On structure it calls for a framework and check-list which would clarify the current patchwork of organisations - such as EBPs and training and enterprise councils (TECs) - involved in partnerships, and provide information and guidance on suitable partnerships.
On evaluation the Government is proposing a review of research into the effectiveness of current schemes, and continuing to work with the EBP network to devise criteria for measuring performance.
The consultation period closes on Monday. Deirdre Eastburn expects a heavy response and is happy with the document, though cautious of commenting on behalf of the EDP network. Moss Foley, director of education for the Post Office, is also happy. "This is as good a point as any to start the debate, " he says.
Critics are more reluctant to go on the record. But their complaints focus not so much on what the document says as what it leaves out. It concentrates, they say, on school-business exchanges, with little acknowledgement of the lifelong learning agenda and no references to developments such as education action zones.
Brian Stevens, head of the Finance and Education Service, which was set up to promote educational links with the finance industry, says: "It deals with some important issues, but is too modest and limited in its scope. There is more to links than preparation for work."
He feels that the document has too little to say about the curriculum: "A real rethink is needed to integrate awareness of work into the curriculum, rather than having it dotted around in areas like business studies and information technology. And it has to be enforced as well, by including it in the requirements of an Ofsted inspection."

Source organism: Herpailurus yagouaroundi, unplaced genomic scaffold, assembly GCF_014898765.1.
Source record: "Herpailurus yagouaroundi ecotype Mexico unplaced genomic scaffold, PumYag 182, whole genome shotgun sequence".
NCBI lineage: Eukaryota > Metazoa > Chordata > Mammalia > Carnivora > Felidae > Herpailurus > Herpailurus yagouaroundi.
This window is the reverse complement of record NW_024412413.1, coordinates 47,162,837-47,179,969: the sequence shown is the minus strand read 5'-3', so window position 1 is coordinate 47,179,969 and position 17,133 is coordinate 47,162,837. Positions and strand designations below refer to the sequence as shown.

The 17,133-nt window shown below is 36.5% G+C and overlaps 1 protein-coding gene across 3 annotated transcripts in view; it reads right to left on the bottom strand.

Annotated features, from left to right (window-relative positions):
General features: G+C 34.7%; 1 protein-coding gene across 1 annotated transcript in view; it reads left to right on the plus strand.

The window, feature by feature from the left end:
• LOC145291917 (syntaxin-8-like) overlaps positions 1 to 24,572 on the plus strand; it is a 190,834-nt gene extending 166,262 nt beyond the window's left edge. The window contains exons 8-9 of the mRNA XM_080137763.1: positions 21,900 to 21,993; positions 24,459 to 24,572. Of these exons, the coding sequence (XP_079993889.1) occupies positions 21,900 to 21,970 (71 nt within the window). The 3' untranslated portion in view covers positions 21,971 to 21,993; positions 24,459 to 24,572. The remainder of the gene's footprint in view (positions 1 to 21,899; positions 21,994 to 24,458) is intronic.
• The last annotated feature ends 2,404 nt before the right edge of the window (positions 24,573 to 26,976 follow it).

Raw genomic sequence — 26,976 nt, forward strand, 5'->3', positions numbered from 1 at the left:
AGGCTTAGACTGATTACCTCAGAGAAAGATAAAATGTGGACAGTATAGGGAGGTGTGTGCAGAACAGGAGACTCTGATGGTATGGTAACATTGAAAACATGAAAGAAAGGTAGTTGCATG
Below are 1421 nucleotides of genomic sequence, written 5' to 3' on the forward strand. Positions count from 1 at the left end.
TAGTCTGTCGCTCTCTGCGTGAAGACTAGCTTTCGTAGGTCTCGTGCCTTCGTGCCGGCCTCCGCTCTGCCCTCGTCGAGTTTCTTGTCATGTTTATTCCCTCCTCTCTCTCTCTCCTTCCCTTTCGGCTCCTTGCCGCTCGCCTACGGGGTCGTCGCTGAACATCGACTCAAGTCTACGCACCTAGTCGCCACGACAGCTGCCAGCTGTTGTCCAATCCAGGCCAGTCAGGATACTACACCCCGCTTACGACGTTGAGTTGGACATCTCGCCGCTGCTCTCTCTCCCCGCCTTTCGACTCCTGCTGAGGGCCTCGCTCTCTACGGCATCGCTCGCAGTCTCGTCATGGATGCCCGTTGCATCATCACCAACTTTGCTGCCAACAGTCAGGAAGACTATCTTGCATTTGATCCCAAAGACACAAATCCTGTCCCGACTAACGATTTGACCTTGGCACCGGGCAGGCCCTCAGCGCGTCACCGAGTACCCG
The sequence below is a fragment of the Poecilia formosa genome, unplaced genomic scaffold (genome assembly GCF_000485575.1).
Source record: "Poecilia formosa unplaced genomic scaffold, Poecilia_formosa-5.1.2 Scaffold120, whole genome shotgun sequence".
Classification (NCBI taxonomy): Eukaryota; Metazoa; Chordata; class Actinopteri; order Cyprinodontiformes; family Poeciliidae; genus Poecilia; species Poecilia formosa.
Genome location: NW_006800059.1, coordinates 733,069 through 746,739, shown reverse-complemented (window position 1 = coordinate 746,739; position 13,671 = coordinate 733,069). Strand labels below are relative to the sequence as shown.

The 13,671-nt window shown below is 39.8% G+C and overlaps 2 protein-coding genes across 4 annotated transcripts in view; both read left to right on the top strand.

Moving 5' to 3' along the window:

Deirdre Eastburn's welcome was tempered by disappointment that there is no commitment to funding; EBPs are dependent on an ad hoc patchwork of contributors, of which TECs are easily the biggest. She would like to see understanding and experience of business at all levels of the curriculum, and for all pupils, irrespective of academic achievement.
She points to the preliminary findings of research commissioned by the EBPs from John Gray at Homerton College, Cambridge: "While we would like to point to a relationship with academic performance, by far the most interesting find is that exchanges are particularly beneficial for boys in terms of vocational orientation and belief in their ability to do things. With all the worries about boys' performance that has to be very good news."
Deirdre Eastburn feels that the document could have made more of the benefits to business. "Experience of schools can be terrific for managers, because they are much more complex institutions in human terms than most companies," she says.
Moss Foley would like to see the diploma in industry-education partnerships, piloted over the last year in Devon and Cornwall in partnership with the Prosper TEC, extended to other parts of the country. "We had 12 schools last year, 24 this year and there has been a terrific response," he says. "You have to start with the schools and ensure that these issues are integrated into the curriculum."
He notes that small and medium businesses are responsive to requests to get involved: "In a rural area almost all business is small or medium. For them the key is the importance of schools to the community as a whole; the same applies in cities, but it is rather easier to convince people in small communities. "